Our animals

Select zone

Northern lakes and seas

The ocean

Tropical rivers and lakes

Select aquaria

Sea snakes

The Ocean

Common octopus

Select species

Select a species to read more


Scalloped hammerhead

Scalloped hammerhead

Blacktip reef shark

Blacktip reef shark

Whitespotted wedgefish

Whitespotted wedgefish

Ocellated eagle ray

Ocellated eagle ray

Flapnose ray

Flapnose ray

Whitetail stingray

Whitetail stingray

Round ribbontail ray

Round ribbontail ray

Leopard whipray

Leopard whipray

Whitespotted surgeonfish

Whitespotted surgeonfish

Giant grouper

Giant grouper

Atlantic Goliath Grouper

Atlantic Goliath Grouper

Bowmouth guitarfish

Bowmouth guitarfish

Giant moray

Giant moray

Emperor red snapper

Emperor red snapper

Zebra shark

Zebra shark

Spotted wobbegong

Spotted wobbegong

Brownbanded bambooshark

Brownbanded bambooshark

Epaulette shark

Epaulette shark

Longspined porcupinefish

Longspined porcupinefish

Golden trevally

Golden trevally

Blackside hawkfish

Blackside hawkfish

Sunburst butterflyfish

Sunburst butterflyfish

Eyestripe surgeonfish

Eyestripe surgeonfish

Green moray

Green moray

Common blue-strips snapper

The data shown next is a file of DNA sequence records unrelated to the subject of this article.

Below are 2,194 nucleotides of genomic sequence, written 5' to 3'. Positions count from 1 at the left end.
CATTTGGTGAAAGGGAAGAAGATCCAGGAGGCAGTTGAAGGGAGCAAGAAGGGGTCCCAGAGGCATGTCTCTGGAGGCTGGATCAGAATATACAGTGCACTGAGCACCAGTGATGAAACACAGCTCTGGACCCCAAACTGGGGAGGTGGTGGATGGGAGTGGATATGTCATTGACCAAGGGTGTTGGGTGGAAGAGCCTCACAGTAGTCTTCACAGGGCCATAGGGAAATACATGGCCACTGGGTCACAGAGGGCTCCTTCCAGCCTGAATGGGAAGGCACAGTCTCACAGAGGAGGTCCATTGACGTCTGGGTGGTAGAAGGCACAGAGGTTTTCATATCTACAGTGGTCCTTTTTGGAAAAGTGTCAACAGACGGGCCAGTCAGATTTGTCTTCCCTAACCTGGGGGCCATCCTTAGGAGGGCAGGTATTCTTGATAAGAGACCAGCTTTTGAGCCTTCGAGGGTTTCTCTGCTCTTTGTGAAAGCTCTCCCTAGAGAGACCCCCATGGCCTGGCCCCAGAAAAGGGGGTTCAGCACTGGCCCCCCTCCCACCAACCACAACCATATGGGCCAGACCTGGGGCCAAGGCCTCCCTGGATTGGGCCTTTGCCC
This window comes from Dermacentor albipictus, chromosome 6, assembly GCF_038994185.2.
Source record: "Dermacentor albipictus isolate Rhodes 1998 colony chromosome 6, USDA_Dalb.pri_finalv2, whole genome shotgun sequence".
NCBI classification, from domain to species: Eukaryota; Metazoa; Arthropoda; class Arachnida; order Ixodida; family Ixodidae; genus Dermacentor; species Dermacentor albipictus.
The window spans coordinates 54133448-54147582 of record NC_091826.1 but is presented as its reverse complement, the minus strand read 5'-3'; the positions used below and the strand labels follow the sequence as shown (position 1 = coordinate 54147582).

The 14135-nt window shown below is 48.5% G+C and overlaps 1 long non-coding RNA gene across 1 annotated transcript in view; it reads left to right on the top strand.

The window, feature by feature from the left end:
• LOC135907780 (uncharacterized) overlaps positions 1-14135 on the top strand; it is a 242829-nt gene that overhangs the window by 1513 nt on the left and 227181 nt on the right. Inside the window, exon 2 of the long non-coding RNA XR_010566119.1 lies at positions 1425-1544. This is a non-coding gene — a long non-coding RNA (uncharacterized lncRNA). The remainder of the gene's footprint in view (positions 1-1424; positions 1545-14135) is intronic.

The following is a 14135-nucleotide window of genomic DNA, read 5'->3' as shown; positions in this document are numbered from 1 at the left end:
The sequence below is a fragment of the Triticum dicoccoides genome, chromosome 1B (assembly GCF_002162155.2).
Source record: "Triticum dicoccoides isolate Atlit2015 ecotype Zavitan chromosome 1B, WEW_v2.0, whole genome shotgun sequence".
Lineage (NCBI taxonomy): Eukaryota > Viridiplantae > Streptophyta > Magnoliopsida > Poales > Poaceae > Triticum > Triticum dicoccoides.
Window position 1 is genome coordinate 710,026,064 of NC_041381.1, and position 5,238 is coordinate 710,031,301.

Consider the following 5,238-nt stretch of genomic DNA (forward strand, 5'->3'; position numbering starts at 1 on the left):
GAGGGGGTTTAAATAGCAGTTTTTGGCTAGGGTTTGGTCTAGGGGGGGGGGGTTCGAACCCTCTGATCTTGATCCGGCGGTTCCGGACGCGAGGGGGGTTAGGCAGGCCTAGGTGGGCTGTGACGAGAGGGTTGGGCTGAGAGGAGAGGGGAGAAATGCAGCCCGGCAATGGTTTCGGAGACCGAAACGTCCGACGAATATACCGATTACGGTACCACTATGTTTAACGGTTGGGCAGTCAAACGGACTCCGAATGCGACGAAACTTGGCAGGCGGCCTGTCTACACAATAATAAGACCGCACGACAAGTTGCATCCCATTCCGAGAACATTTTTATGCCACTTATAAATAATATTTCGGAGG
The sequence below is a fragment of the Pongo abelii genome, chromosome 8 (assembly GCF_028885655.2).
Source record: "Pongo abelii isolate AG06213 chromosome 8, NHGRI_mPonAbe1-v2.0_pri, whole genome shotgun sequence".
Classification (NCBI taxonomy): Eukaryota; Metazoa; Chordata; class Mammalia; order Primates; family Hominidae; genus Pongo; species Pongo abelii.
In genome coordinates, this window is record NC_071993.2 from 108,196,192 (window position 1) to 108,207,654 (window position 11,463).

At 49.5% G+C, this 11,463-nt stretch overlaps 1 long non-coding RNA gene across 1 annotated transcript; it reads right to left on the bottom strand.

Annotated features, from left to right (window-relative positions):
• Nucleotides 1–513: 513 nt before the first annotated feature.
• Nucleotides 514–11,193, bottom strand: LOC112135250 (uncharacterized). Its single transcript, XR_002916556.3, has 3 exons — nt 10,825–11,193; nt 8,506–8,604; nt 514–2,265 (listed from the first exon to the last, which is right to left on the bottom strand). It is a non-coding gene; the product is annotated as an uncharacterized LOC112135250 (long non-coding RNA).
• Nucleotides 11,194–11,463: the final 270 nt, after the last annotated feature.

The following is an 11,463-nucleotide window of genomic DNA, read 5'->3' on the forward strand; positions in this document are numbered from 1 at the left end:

Common blue-strips snapper

Redbelly yellowtail fusilier

Redbelly yellowtail fusilier

Raccoon butterflyfish

Raccoon butterflyfish

Emperor red snapper

Emperor red snapper

Orbicular batfish

Orbicular batfish

Bignose unicornfish

Bignose unicornfish

Humphead wrasse

Humphead wrasse

Yellowbar angelfish

Yellowbar angelfish

King angelfish

King angelfish

Bluespine unicornfish

Bluespine unicornfish

Snubnose pompano

Snubnose pompano

Bluestreak cleaner wrasse

Bluestreak cleaner wrasse

Dark-banded fusilier

Dark-banded fusilier

Potato grouper

Potato grouper

Great barracuda

Great barracuda

Indo-pacific tarpon

Indo-pacific tarpon

Ocellated eagle ray

Ocellated eagle ray

Facts

LatinAetobatus ocellatus
Size153 cm
FoodMussels, crabs and octopus
HabitatCoastal waters at the seabed of coral reefs and bays
IUCN

Not evaluated

LocationThe Indo-West Pacific
Map

Cartilaginous fish

The eagle ray’s skeleton is composed of cartilage. The human skeleton is made of bone. Cartilage bones are lighter than real bones, which means the ray does not have to use so much strength to stay afloat in the water.

Mouth full of sand

You can often see the eagle ray swimming along the ocean floor, ingesting mouthfuls of sand. The sand may be filled with food such as clams and snails. The ray sifts out the sand and eats the catch.

A movie star

In the film, Find Nemo the eagle ray plays a major role. The schoolteacher, Mr Ray is actually an ocellated eagle ray who teaches the small creatures about life in the coral reef.


A shipwreck

Cuttlefish

Seadragons

The small mouths

The pier

Coral reef

Fish nursery

Under construction